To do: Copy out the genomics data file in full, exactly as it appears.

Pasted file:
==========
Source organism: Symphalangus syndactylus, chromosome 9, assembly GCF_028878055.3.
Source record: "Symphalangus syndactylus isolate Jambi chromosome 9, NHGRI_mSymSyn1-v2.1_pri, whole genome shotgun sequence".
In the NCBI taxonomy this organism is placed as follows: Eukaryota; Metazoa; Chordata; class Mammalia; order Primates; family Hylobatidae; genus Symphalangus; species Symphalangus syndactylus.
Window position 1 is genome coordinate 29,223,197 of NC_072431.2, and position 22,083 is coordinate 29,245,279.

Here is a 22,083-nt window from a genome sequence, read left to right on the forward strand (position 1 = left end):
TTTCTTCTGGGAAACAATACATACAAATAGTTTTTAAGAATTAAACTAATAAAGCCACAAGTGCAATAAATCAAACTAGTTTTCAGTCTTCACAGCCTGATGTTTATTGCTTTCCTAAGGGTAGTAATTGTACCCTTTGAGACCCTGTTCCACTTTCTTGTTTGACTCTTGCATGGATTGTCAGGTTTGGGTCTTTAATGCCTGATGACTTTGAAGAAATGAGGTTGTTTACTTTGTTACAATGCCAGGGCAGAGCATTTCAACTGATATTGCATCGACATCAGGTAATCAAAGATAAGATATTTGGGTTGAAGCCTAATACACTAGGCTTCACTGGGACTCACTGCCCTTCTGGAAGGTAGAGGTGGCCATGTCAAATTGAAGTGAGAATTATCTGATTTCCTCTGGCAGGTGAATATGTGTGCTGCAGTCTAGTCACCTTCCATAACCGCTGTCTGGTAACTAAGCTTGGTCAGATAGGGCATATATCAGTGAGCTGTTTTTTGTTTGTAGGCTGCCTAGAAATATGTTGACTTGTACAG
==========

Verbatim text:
Source organism: Symphalangus syndactylus, chromosome 9, assembly GCF_028878055.3.
Source record: "Symphalangus syndactylus isolate Jambi chromosome 9, NHGRI_mSymSyn1-v2.1_pri, whole genome shotgun sequence".
In the NCBI taxonomy this organism is placed as follows: Eukaryota; Metazoa; Chordata; class Mammalia; order Primates; family Hylobatidae; genus Symphalangus; species Symphalangus syndactylus.
Window position 1 is genome coordinate 29,223,197 of NC_072431.2, and position 22,083 is coordinate 29,245,279.

Here is a 22,083-nt window from a genome sequence, read left to right on the forward strand (position 1 = left end):
TTTCTTCTGGGAAACAATACATACAAATAGTTTTTAAGAATTAAACTAATAAAGCCACAAGTGCAATAAATCAAACTAGTTTTCAGTCTTCACAGCCTGATGTTTATTGCTTTCCTAAGGGTAGTAATTGTACCCTTTGAGACCCTGTTCCACTTTCTTGTTTGACTCTTGCATGGATTGTCAGGTTTGGGTCTTTAATGCCTGATGACTTTGAAGAAATGAGGTTGTTTACTTTGTTACAATGCCAGGGCAGAGCATTTCAACTGATATTGCATCGACATCAGGTAATCAAAGATAAGATATTTGGGTTGAAGCCTAATACACTAGGCTTCACTGGGACTCACTGCCCTTCTGGAAGGTAGAGGTGGCCATGTCAAATTGAAGTGAGAATTATCTGATTTCCTCTGGCAGGTGAATATGTGTGCTGCAGTCTAGTCACCTTCCATAACCGCTGTCTGGTAACTAAGCTTGGTCAGATAGGGCATATATCAGTGAGCTGTTTTTTGTTTGTAGGCTGCCTAGAAATATGTTGACTTGTACAG